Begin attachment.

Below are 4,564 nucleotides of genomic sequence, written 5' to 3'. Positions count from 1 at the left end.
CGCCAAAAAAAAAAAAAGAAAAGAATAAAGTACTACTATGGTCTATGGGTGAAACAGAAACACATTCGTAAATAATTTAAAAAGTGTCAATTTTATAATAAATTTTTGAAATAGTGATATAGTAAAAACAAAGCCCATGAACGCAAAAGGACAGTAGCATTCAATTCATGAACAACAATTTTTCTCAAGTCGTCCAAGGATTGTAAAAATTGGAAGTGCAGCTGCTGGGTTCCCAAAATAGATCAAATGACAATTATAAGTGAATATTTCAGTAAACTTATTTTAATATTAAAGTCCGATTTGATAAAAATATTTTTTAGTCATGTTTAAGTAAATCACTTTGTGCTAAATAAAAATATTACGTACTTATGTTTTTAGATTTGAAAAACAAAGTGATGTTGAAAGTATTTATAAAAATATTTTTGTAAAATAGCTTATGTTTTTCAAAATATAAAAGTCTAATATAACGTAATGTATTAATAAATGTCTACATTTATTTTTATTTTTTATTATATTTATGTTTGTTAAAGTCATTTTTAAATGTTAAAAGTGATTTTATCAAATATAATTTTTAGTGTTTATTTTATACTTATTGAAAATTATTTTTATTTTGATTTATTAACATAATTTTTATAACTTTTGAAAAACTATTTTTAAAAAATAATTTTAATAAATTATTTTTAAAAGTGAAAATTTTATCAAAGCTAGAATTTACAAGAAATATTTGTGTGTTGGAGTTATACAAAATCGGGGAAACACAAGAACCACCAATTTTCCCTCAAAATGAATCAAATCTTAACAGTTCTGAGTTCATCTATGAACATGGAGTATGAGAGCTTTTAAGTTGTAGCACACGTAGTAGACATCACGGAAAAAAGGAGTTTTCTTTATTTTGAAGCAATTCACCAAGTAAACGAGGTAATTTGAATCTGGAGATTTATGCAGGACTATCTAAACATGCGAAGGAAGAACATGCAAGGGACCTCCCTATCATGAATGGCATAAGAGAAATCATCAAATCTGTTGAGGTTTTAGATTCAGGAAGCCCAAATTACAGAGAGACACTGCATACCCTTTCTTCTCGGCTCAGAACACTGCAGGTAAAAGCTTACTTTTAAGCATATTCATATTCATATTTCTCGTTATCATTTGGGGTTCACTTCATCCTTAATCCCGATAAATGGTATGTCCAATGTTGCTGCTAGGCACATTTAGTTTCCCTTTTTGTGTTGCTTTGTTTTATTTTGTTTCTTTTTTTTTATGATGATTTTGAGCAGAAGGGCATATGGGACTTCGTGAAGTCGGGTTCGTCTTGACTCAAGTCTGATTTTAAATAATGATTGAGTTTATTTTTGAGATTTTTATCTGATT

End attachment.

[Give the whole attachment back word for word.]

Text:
Below are 4,564 nucleotides of genomic sequence, written 5' to 3'. Positions count from 1 at the left end.
CGCCAAAAAAAAAAAAAGAAAAGAATAAAGTACTACTATGGTCTATGGGTGAAACAGAAACACATTCGTAAATAATTTAAAAAGTGTCAATTTTATAATAAATTTTTGAAATAGTGATATAGTAAAAACAAAGCCCATGAACGCAAAAGGACAGTAGCATTCAATTCATGAACAACAATTTTTCTCAAGTCGTCCAAGGATTGTAAAAATTGGAAGTGCAGCTGCTGGGTTCCCAAAATAGATCAAATGACAATTATAAGTGAATATTTCAGTAAACTTATTTTAATATTAAAGTCCGATTTGATAAAAATATTTTTTAGTCATGTTTAAGTAAATCACTTTGTGCTAAATAAAAATATTACGTACTTATGTTTTTAGATTTGAAAAACAAAGTGATGTTGAAAGTATTTATAAAAATATTTTTGTAAAATAGCTTATGTTTTTCAAAATATAAAAGTCTAATATAACGTAATGTATTAATAAATGTCTACATTTATTTTTATTTTTTATTATATTTATGTTTGTTAAAGTCATTTTTAAATGTTAAAAGTGATTTTATCAAATATAATTTTTAGTGTTTATTTTATACTTATTGAAAATTATTTTTATTTTGATTTATTAACATAATTTTTATAACTTTTGAAAAACTATTTTTAAAAAATAATTTTAATAAATTATTTTTAAAAGTGAAAATTTTATCAAAGCTAGAATTTACAAGAAATATTTGTGTGTTGGAGTTATACAAAATCGGGGAAACACAAGAACCACCAATTTTCCCTCAAAATGAATCAAATCTTAACAGTTCTGAGTTCATCTATGAACATGGAGTATGAGAGCTTTTAAGTTGTAGCACACGTAGTAGACATCACGGAAAAAAGGAGTTTTCTTTATTTTGAAGCAATTCACCAAGTAAACGAGGTAATTTGAATCTGGAGATTTATGCAGGACTATCTAAACATGCGAAGGAAGAACATGCAAGGGACCTCCCTATCATGAATGGCATAAGAGAAATCATCAAATCTGTTGAGGTTTTAGATTCAGGAAGCCCAAATTACAGAGAGACACTGCATACCCTTTCTTCTCGGCTCAGAACACTGCAGGTAAAAGCTTACTTTTAAGCATATTCATATTCATATTTCTCGTTATCATTTGGGGTTCACTTCATCCTTAATCCCGATAAATGGTATGTCCAATGTTGCTGCTAGGCACATTTAGTTTCCCTTTTTGTGTTGCTTTGTTTTATTTTGTTTCTTTTTTTTTATGATGATTTTGAGCAGAAGGGCATATGGGACTTCGTGAAGTCGGGTTCGTCTTGACTCAAGTCTGATTTTAAATAATGATTGAGTTTATTTTTGAGATTTTTATCTGATT